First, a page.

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Are Goya’s Black Paintings really the work of a madman?

12 February 2021

From the February 2021 issue of Apollo. Preview and subscribe here.

Francisco de Goya has been cast in many roles: the liberal thinker satirising the monarchy; the court painter bent on self-promotion; the proto-modernist rebelling against the academy; the deaf madman daubing the walls of his country estate with ghoulish fantasies. In Goya: A Portrait of the Artist, Janis Tomlinson sets out to write a biography without embellishment or romanticisation. For this she turned not to the artworks, as almost every previous biographer has done, but to the archive, compiling all known documents – letters, invoices, wills etc. – concerning Goya’s movements and using them as points on a map to guide us through his complex life. Tomlinson acknowledges the difficulties of this approach in her introduction: ‘Having written a first draft […] I realised that without going further, the book did no more justice to Goya than a curriculum vitae does for any individual.’ The version that made it to the printers is nothing short of an academic triumph.

Her approach is refreshing, allowing the letters and other archive documents to speak for themselves, revealing the many contradictions and oversimplifications in the narratives of other biographers. Goya’s sheer productivity in a vast range of media and subjects has led art historians to compartmentalise and specialise. With volumes and exhibitions focusing solely on his etchings, tapestry cartoons, portraits or cabinet pictures, it is easy to forget that these categories are arbitrary. Tomlinson does not forget: instead she deftly assembles Goya’s various commitments to create an image of an artist frantically juggling a dozen projects at once, as well as commitments to friends, the chasing of invoices and the other tasks that accompany the life of a productive painter. One has to marvel at the detailed records that allow for this type of biography. Tomlinson outlines how, in a single month in 1778, Goya was revising a tapestry cartoon, making etchings after Velázquez, fulfilling commissions for the royal household and supporting his wife, Josefa, through a miscarriage.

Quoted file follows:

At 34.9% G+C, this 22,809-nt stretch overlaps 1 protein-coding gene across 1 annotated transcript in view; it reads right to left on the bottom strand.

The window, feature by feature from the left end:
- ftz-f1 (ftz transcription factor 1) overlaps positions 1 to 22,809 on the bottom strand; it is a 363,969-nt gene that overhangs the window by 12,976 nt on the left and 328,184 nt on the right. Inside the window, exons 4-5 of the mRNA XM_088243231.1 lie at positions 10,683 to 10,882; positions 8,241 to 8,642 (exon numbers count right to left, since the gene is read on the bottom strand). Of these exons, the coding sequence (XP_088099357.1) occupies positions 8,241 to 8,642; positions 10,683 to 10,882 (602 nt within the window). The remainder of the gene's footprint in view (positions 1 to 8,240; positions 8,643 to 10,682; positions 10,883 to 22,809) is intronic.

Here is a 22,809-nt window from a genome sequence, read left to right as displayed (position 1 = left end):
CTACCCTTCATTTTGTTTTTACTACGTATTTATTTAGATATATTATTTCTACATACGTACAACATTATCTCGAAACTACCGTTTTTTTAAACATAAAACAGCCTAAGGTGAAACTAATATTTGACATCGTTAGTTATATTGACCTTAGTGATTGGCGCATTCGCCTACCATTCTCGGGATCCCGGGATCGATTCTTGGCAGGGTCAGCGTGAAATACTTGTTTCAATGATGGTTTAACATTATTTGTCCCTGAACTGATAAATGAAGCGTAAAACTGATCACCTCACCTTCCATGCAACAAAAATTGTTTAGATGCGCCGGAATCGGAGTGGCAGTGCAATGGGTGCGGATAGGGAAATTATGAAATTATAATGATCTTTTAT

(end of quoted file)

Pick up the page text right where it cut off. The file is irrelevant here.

A native of Zaragoza, Goya moved to Madrid in 1775, where he spent the next five decades. He served three Bourbon monarchs and witnessed the bloody Napoleonic occupation, the restoration of the despotic Ferdinand VII and the short-lived constitutional parliament. The ‘portrait of the artist’ painted by Tomlinson is that of a man able to adapt to an ever-changing political landscape. Her prose interweaves personal biography and major historical events with brief interludes of artistic description that whet the visual appetite. Reading it is like walking on a frozen lake, aware of the scholarly depth beneath but safe on top of the thick ice. Bite-size chapters transform the tome into a digestible and enjoyable read.

Letter written by Goya to Martín Zapate, from between 1783–89. Biblioteca Lázaro Galdiano, Madrid.

Letter written by Goya to Martín Zapate, from between 1783–89. Biblioteca Lázaro Galdiano, Madrid. Photo: Museo Lázaro Galdiano, Madrid

A complex cast of supporting characters is brought to life in vivid detail, none more so than the Aragonese businessman Martín Zapater. Goya’s letters to Zapater from 1775–99 shape the first half of the book. They are passionate things, full of Goya’s hopes, fears and feuds in Madrid, as well as bawdy jokes and occasional sketches. Tomlinson dismisses the theories of homosexuality, but she does read Zapater’s death in 1803 as a turning point in Goya’s emotional life. It coincides with Spain’s turn away from liberalism, the rise of Napoleon across the Pyrenees and a growing instability as friends and patrons are exiled or imprisoned.